To relate fine-scale spatial air-temperature variations in local urban heat islands and urban cool
islands—increases and decreases in outside air temperature—within a large urban-climate
archipelago to variations in land-use and land-cover properties in the Los Angeles Basin, the
research team sought to (a) use fine-resolution meso-urban climate models to identify areas of
urban heat and cool islands, select sites for fixed weather monitoring, and choose routes for
mobile observations; (b) relate observed intraurban temperature variations to land use and land
cover and surface physical properties; and (c) calibrate/validate the climate models. The
research team assessed urban temperature variations via simulations and observations,
including mobile transects, mesonet, dense networks of personal weather stations, and sparse
but more accurate research-grade monitors. To identify the causative factors of the urban heat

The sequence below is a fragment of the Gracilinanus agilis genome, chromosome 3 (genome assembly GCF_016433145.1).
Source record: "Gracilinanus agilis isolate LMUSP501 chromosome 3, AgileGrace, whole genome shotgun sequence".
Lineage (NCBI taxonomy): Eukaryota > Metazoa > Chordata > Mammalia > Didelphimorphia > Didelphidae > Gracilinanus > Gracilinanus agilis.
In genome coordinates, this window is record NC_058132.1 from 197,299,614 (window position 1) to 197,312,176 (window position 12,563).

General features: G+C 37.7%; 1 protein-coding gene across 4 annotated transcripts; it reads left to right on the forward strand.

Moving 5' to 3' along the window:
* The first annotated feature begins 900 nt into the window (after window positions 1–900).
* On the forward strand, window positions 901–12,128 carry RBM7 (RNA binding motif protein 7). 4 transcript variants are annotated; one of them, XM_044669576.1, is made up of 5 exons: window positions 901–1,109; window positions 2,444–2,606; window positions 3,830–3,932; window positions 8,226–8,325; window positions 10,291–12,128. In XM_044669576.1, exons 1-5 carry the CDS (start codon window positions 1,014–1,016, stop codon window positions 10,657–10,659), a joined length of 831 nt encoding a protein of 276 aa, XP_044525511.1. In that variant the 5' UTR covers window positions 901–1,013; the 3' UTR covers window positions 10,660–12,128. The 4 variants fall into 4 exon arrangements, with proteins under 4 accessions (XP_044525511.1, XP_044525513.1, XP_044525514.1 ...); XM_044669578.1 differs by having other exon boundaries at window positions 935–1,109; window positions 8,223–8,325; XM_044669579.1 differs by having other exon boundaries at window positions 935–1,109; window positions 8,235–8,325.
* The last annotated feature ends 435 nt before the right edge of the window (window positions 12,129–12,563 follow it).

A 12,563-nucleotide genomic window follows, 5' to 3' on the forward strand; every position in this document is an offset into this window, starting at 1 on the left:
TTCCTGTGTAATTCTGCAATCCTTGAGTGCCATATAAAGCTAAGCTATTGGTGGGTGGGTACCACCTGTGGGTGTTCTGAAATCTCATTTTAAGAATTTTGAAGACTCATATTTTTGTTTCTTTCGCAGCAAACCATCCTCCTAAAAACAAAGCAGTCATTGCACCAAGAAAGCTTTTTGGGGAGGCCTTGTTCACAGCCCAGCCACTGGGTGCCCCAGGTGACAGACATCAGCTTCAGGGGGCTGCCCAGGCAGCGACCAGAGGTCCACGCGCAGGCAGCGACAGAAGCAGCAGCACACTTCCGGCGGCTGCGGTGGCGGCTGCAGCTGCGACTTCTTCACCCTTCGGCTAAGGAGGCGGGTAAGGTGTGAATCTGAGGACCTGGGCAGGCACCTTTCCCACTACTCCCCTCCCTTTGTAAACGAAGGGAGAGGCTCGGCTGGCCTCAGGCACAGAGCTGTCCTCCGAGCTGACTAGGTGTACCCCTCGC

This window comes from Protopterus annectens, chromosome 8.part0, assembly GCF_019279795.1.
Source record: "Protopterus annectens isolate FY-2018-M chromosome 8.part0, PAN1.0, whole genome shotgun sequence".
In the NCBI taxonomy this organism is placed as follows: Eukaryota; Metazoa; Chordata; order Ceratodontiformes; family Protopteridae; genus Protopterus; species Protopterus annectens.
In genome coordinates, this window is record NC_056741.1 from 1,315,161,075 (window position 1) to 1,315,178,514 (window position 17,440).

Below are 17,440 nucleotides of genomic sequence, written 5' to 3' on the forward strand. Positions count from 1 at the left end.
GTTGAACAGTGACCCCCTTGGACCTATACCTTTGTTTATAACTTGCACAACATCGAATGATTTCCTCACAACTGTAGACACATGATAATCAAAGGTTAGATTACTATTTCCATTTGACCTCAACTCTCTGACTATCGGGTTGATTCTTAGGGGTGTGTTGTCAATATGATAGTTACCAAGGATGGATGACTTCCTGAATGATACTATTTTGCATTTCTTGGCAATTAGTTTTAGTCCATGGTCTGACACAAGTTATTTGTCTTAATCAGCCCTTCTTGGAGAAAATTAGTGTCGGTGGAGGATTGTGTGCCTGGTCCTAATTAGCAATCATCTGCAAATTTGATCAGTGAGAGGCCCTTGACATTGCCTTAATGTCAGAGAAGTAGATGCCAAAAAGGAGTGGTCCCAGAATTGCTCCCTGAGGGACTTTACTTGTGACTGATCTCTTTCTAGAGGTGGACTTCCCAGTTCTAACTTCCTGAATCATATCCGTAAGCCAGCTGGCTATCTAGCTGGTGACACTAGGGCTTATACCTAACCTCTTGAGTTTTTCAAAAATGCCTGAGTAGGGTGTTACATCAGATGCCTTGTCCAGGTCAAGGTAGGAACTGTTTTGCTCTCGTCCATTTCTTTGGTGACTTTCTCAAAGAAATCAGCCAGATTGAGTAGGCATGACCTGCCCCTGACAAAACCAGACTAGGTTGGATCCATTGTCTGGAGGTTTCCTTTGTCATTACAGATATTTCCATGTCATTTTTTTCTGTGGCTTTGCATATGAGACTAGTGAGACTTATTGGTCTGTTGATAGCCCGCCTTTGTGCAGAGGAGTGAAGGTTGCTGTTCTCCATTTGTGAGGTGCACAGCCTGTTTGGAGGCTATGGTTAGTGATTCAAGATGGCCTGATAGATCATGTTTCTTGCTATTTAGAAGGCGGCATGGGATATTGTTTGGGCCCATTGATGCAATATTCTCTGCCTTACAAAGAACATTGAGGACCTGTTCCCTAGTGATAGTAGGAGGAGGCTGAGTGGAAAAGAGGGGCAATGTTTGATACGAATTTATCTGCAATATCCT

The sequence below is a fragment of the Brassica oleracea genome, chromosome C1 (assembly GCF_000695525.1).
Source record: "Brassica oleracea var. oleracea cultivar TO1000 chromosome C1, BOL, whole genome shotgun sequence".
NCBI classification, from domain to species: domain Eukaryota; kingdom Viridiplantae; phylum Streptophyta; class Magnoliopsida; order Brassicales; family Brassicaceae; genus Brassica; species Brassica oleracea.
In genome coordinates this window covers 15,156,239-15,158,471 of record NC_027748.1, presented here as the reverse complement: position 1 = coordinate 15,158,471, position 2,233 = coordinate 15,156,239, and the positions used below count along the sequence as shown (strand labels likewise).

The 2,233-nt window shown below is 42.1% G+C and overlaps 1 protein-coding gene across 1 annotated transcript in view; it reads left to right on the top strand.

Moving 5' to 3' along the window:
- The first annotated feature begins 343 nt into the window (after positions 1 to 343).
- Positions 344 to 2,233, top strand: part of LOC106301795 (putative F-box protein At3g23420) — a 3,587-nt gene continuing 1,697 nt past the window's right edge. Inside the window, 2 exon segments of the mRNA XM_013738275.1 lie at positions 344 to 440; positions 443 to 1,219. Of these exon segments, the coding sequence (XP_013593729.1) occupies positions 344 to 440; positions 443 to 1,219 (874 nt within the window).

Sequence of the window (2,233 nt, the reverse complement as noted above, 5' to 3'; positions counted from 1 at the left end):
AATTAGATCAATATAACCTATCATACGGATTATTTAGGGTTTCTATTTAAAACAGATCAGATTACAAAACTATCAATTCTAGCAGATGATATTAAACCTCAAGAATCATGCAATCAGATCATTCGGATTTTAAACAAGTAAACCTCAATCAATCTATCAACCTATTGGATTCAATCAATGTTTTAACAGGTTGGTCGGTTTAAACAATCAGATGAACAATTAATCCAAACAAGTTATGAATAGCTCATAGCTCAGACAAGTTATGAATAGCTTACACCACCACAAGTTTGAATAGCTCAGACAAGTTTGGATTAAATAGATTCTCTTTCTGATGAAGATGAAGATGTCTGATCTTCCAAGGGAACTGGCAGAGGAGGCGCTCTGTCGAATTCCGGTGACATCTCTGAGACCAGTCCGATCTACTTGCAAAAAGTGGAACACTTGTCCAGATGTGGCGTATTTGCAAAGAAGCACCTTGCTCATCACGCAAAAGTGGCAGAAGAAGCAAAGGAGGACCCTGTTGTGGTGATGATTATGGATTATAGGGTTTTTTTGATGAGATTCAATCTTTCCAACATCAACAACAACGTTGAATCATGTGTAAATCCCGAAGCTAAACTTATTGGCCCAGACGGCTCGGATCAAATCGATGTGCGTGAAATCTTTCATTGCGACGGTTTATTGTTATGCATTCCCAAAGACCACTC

and cool islands at the neighborhood scale, the research team collected detailed urban
morphometric and land use and land cover datasets, such as 1-meter (3.3 foot) resolution roof
albedo (solar reflectance) and tree canopy cover. The research team used the observationvalidated model to finalize the transect routes and site the stationary monitors.
This study provides the first observational evidence from analysis of high-spatial-density
weather stations that increases in roof albedo at neighborhood scale are associated with
reductions in near-surface air temperature. This finding was corroborated with the analysis
from mobile transect measurements and correlation of observed air temperature with
neighborhood-scale albedo and vegetation. This correlation revealed a cooling effect from areawide increase in albedo or canopy cover or both.
The calibrated meteorological model accurately identified the localized urban heat and cool
islands observed in this study. Interested stakeholders/researchers can use the same models
and calibration/validation methodology to characterize within-city microclimate variations
elsewhere in California, and can apply them to analyze the benefits from using urban heat
This project report is an extended and more detailed version of a related report prepared for
California’s Fourth Climate Change Assessment.